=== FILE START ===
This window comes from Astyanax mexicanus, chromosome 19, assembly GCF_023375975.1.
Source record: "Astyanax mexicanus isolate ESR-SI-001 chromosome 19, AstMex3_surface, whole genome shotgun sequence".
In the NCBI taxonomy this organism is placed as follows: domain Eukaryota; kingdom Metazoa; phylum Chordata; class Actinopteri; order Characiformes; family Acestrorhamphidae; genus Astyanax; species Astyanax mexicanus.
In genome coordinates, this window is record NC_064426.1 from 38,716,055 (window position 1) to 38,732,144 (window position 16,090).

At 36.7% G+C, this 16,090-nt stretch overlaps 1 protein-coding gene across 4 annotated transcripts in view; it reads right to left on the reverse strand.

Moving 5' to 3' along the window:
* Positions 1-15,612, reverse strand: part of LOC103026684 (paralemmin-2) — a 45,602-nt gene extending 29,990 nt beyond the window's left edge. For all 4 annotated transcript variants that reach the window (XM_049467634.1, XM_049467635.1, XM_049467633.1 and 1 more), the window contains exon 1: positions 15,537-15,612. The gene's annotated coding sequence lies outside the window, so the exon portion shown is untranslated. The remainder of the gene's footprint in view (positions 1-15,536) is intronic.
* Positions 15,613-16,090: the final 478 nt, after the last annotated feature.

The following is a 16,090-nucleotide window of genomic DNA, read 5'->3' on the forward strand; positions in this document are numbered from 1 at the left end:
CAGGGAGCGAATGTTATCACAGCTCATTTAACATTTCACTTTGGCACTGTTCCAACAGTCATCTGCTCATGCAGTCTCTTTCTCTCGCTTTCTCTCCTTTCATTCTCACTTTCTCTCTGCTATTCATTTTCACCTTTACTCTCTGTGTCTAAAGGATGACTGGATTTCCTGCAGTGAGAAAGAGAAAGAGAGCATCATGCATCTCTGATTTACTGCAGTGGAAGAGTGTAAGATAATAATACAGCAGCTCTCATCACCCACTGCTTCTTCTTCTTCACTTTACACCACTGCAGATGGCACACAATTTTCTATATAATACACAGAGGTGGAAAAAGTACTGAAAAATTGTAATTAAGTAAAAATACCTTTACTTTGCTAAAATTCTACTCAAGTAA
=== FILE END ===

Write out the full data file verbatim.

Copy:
This window comes from Astyanax mexicanus, chromosome 19, assembly GCF_023375975.1.
Source record: "Astyanax mexicanus isolate ESR-SI-001 chromosome 19, AstMex3_surface, whole genome shotgun sequence".
In the NCBI taxonomy this organism is placed as follows: domain Eukaryota; kingdom Metazoa; phylum Chordata; class Actinopteri; order Characiformes; family Acestrorhamphidae; genus Astyanax; species Astyanax mexicanus.
In genome coordinates, this window is record NC_064426.1 from 38,716,055 (window position 1) to 38,732,144 (window position 16,090).

At 36.7% G+C, this 16,090-nt stretch overlaps 1 protein-coding gene across 4 annotated transcripts in view; it reads right to left on the reverse strand.

Moving 5' to 3' along the window:
* Positions 1-15,612, reverse strand: part of LOC103026684 (paralemmin-2) — a 45,602-nt gene extending 29,990 nt beyond the window's left edge. For all 4 annotated transcript variants that reach the window (XM_049467634.1, XM_049467635.1, XM_049467633.1 and 1 more), the window contains exon 1: positions 15,537-15,612. The gene's annotated coding sequence lies outside the window, so the exon portion shown is untranslated. The remainder of the gene's footprint in view (positions 1-15,536) is intronic.
* Positions 15,613-16,090: the final 478 nt, after the last annotated feature.

The following is a 16,090-nucleotide window of genomic DNA, read 5'->3' on the forward strand; positions in this document are numbered from 1 at the left end:
CAGGGAGCGAATGTTATCACAGCTCATTTAACATTTCACTTTGGCACTGTTCCAACAGTCATCTGCTCATGCAGTCTCTTTCTCTCGCTTTCTCTCCTTTCATTCTCACTTTCTCTCTGCTATTCATTTTCACCTTTACTCTCTGTGTCTAAAGGATGACTGGATTTCCTGCAGTGAGAAAGAGAAAGAGAGCATCATGCATCTCTGATTTACTGCAGTGGAAGAGTGTAAGATAATAATACAGCAGCTCTCATCACCCACTGCTTCTTCTTCTTCACTTTACACCACTGCAGATGGCACACAATTTTCTATATAATACACAGAGGTGGAAAAAGTACTGAAAAATTGTAATTAAGTAAAAATACCTTTACTTTGCTAAAATTCTACTCAAGTAA